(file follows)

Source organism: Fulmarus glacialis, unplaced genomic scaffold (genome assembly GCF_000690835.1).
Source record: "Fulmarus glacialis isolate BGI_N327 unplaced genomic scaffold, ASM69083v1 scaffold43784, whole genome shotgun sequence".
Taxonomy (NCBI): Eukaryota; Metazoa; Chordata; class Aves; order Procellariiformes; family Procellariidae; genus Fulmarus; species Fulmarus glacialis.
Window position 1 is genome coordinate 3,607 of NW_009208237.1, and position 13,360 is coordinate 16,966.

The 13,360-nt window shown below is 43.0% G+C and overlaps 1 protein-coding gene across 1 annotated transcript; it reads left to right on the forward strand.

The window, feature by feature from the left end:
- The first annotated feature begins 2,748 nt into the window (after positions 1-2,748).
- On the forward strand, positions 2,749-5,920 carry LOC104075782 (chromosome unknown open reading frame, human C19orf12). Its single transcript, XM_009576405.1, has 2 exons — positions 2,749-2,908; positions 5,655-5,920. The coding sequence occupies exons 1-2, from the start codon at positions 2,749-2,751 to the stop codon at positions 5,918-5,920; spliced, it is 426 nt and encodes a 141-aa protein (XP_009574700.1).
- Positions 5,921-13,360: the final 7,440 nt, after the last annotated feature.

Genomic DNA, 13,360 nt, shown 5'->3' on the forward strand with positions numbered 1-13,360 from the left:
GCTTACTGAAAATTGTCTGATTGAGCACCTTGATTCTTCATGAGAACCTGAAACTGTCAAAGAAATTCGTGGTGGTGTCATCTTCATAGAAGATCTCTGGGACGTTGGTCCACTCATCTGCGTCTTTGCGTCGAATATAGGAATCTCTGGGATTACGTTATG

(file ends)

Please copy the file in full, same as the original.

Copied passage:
Source organism: Fulmarus glacialis, unplaced genomic scaffold (genome assembly GCF_000690835.1).
Source record: "Fulmarus glacialis isolate BGI_N327 unplaced genomic scaffold, ASM69083v1 scaffold43784, whole genome shotgun sequence".
Taxonomy (NCBI): Eukaryota; Metazoa; Chordata; class Aves; order Procellariiformes; family Procellariidae; genus Fulmarus; species Fulmarus glacialis.
Window position 1 is genome coordinate 3,607 of NW_009208237.1, and position 13,360 is coordinate 16,966.

The 13,360-nt window shown below is 43.0% G+C and overlaps 1 protein-coding gene across 1 annotated transcript; it reads left to right on the forward strand.

The window, feature by feature from the left end:
- The first annotated feature begins 2,748 nt into the window (after positions 1-2,748).
- On the forward strand, positions 2,749-5,920 carry LOC104075782 (chromosome unknown open reading frame, human C19orf12). Its single transcript, XM_009576405.1, has 2 exons — positions 2,749-2,908; positions 5,655-5,920. The coding sequence occupies exons 1-2, from the start codon at positions 2,749-2,751 to the stop codon at positions 5,918-5,920; spliced, it is 426 nt and encodes a 141-aa protein (XP_009574700.1).
- Positions 5,921-13,360: the final 7,440 nt, after the last annotated feature.

Genomic DNA, 13,360 nt, shown 5'->3' on the forward strand with positions numbered 1-13,360 from the left:
GCTTACTGAAAATTGTCTGATTGAGCACCTTGATTCTTCATGAGAACCTGAAACTGTCAAAGAAATTCGTGGTGGTGTCATCTTCATAGAAGATCTCTGGGACGTTGGTCCACTCATCTGCGTCTTTGCGTCGAATATAGGAATCTCTGGGATTACGTTATG